Bellerín reinforced these words in recent years by, among other things, talking about his vegan lifestyle. In preparation for the 2018/19 season, the defender initially wanted to eat vegetable food for a few weeks in order to ‘detoxify his body’. However, Bellerín liked this change so much that he has since definitively kept animal products out of his diet: “I have always had a problem with my ankles, which became irritated in tough races. But now I don’t even have to protect them anymore. It wasn’t easy to get rid of everything I ate before and focus on a vegan diet. It took a couple of days before I started to feel better, but after about three weeks I felt great. I woke up in the morning with tremendous energy, not like the first time I had to turn off the alarm five times before I could get out of bed.
“All I knew at first was that it was a long way from London!
By joining Forest Green Rovers, Bellerín further reinforces these words. The fourth level club in England came into the hands of Dale Vince in 2010, who made his fortune with his green energy business and was the first club in the world to become fully vegan by 2015. The hamburgers were replaced by quinoa and Vince also made other investments. The pitch at The New Lawn stadium consists of one hundred percent organically grown grass, the lawn mowers are solar powered and the players’ shin guards are made of bamboo. Vince’s big goal for the future is the construction of an almost entirely wooden stadium, which, depending on the club’s successes, can be knitted out from an intended five thousand seats to ten thousand spectators. “Forest Green Rovers takes the lead for others”, explained Bellerín last week his decision to become a shareholder of the club. “So many people feel that there is no solution to all the problems, but Forest Green is already doing enough. I am so happy to be part of the FGR family now. I will help where I can, supporting people who want to change the world for the better. When I first played Forest Green Rovers (in a friendly game in 2014, ed.), all I knew was that it was a long way from London! After hearing more about the club and the work being done there, I knew I wanted to be a part of it”.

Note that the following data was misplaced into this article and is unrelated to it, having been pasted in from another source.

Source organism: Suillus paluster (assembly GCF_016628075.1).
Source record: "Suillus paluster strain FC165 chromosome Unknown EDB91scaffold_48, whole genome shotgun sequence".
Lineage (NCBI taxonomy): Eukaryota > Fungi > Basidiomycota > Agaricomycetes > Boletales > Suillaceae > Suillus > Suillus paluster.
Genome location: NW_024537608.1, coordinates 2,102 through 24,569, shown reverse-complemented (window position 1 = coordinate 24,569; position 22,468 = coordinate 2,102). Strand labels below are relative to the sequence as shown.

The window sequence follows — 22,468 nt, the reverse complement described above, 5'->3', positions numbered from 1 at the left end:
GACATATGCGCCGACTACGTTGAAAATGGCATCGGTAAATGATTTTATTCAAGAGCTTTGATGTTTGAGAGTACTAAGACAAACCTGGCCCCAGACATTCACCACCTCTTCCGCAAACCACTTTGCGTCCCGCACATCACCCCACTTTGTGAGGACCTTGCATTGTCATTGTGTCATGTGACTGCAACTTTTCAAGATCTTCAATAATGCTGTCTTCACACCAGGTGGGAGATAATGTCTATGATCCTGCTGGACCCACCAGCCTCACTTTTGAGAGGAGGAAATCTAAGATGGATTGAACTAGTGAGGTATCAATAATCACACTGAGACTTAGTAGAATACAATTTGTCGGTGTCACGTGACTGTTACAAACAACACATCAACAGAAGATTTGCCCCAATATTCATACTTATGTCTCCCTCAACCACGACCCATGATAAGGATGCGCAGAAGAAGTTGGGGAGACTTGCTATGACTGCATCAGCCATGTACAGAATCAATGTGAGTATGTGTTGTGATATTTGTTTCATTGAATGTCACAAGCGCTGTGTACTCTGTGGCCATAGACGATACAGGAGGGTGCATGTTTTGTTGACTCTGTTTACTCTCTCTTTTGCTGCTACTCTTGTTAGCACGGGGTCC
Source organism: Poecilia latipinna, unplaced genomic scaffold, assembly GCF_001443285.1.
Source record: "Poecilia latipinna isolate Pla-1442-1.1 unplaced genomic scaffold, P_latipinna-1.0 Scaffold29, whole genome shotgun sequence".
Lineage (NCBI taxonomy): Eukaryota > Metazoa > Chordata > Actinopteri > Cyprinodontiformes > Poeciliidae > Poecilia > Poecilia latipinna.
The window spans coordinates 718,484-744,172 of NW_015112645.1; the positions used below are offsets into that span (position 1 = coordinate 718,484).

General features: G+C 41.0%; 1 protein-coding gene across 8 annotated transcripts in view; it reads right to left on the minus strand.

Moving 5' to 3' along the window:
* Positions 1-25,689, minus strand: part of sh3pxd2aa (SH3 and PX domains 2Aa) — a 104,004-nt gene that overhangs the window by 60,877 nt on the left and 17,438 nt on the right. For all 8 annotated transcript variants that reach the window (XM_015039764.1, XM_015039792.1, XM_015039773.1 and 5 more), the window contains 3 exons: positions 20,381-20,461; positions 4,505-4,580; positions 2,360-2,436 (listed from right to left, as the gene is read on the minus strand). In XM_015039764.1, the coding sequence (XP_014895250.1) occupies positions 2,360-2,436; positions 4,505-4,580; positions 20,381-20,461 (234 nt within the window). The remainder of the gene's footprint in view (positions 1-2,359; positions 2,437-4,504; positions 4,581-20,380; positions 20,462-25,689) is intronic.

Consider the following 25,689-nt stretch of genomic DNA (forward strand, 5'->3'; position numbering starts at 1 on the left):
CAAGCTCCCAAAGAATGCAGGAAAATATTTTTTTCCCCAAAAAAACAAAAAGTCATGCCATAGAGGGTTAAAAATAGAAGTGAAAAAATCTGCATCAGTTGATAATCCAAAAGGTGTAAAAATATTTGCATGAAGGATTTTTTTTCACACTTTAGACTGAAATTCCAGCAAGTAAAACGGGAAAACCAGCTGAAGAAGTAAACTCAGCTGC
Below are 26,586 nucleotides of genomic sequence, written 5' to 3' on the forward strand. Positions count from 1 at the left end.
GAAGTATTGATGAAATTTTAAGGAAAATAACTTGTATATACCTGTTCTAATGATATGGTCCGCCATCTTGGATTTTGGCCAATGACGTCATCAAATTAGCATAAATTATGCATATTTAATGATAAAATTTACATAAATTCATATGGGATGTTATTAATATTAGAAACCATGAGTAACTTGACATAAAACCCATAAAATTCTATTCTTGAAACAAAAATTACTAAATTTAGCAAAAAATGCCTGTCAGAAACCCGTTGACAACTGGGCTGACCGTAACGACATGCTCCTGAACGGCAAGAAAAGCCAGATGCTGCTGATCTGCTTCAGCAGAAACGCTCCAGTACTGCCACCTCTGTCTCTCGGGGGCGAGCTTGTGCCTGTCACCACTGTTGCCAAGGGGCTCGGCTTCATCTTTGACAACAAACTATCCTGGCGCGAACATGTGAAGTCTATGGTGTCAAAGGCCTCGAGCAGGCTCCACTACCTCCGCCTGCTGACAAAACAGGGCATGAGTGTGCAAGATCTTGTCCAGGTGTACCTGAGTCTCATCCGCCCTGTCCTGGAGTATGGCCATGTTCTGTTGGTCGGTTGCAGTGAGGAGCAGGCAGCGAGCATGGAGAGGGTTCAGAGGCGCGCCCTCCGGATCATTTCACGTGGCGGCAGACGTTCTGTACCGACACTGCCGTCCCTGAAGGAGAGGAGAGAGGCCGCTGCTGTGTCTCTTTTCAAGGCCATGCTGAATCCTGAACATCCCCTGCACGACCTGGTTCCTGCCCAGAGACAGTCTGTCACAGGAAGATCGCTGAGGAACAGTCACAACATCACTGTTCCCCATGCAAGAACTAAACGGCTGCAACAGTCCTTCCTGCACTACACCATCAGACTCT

Lionel Messi diet in the world’s first wooden football stadium
Soccer Zone published an extensive article earlier this year on the philosophy of Forest Green Rovers
Bellerín hopes that the example of the Forest Green Rovers will be followed more often in the football world in the coming years. Despite all the energy he puts into his efforts to raise awareness, he is also struggling with the ‘dilemma’ of earning his money with a sport that, with its many flights to away games and the consumption of natural resources to make money, is enormously polluting. “Lots of people from different industries trying to live consciously and as small as possible footprint trying to leave behind, sit with this. At the moment there are no means or means of transport available to live a CO2-neutral life while doing this sport at the highest level. Less pollution in football would send a huge message to the rest of society. On the other hand, this industry has given me the voice to reach out to people and undertake these projects, to plant nearly sixty thousand trees. If I hadn’t been a football player at such a big club, these campaigns might have been lost.” Bellerín will continue to be committed to the environment and the other issues that concern him. He may no longer be doing this as a player of Arsenal, but as a footballer of his childhood love Barcelona. The defender, who earlier this summer was also explicitly linked to Paris Saint-Germain, would be in the picture as a replacement for Nélson Semedo and could therefore return to the Camp Nou.